Posted on 19th October 2011
Improve Your Handwriting
Computers are taking over our lives, and we rely on them more and more every year. Instead of reading real books, you can read e-books, instead of meeting up for a chat, you can Skype, and instead of writing a letter, you can send an e-mail. Most students now write the majority of their homework on the computer and then print it off, and some just e-mail it to their teachers. So is handwriting irrelevant now? I would argue no; it is still vitally important to develop your own handwriting style and researchers in America have proven that people who learn joined-up writing skills have improved brain function, compared to those who never join letters up.
Your handwriting is very particular to you, like a fingerprint or the colour of your eyes, and people much prefer to receive a hand written card or letter than a text message. We should also remember how to function without modern technology, so it is essential that we remember how to write without the aid of a keyboard!
If you feel like your writing is a bit messy, don’t despair! Here are some tips for how to improve your handwriting.
1. Although your handwriting should be personal to you, why not find an example of a handwriting style that you really like so that you have something to aspire to.
2. Get kitted out with the right tools. A blunt pencil and the back of a receipt will not do. Instead, invest in some lined paper and a nice pen. You don’t need to spend a fortune on a fancy fountain pen, but whatever you go for, make sure it feels comfortable in-between your fingers.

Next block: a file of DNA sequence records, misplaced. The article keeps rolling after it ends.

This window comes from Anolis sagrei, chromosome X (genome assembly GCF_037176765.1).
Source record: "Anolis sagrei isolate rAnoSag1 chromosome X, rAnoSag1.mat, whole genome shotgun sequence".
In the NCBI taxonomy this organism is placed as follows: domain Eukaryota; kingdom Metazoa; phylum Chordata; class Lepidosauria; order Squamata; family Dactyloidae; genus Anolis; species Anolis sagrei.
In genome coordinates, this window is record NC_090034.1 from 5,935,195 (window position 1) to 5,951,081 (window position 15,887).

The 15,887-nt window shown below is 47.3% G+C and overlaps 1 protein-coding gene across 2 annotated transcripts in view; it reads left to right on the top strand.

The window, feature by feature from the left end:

3. Remember to be patient. Practice makes perfect, but you won’t transform your style immediately, so just take one step at a time.
4. Start by writing the alphabet. Maybe just focus on a couple of letters a day, then build up to words and sentences.
5. Use different resources to help you improve. There are some excellent guidelines for children and adults here and there’s a fantastic website with very detailed advice to be found if you click here. If you’d like to get your paws on a book to help guide you then try Rosemary Sassoon’s ‘Improve Your Handwriting’. It’s got lots of superb exercises in it for you to follow. Click here for a link to give you more info.
If you’re a parent with young kids and you want to help your children to develop their writing skills then a good place to start is encouraging them to build up the fine-motor skills which handwriting demands. Playing with play dough, puzzles and building blocks will build muscle strength. Tying laces, using finger paints and playing games with small counters will improve dexterity. Then when they start to write, their hands should have the required strength.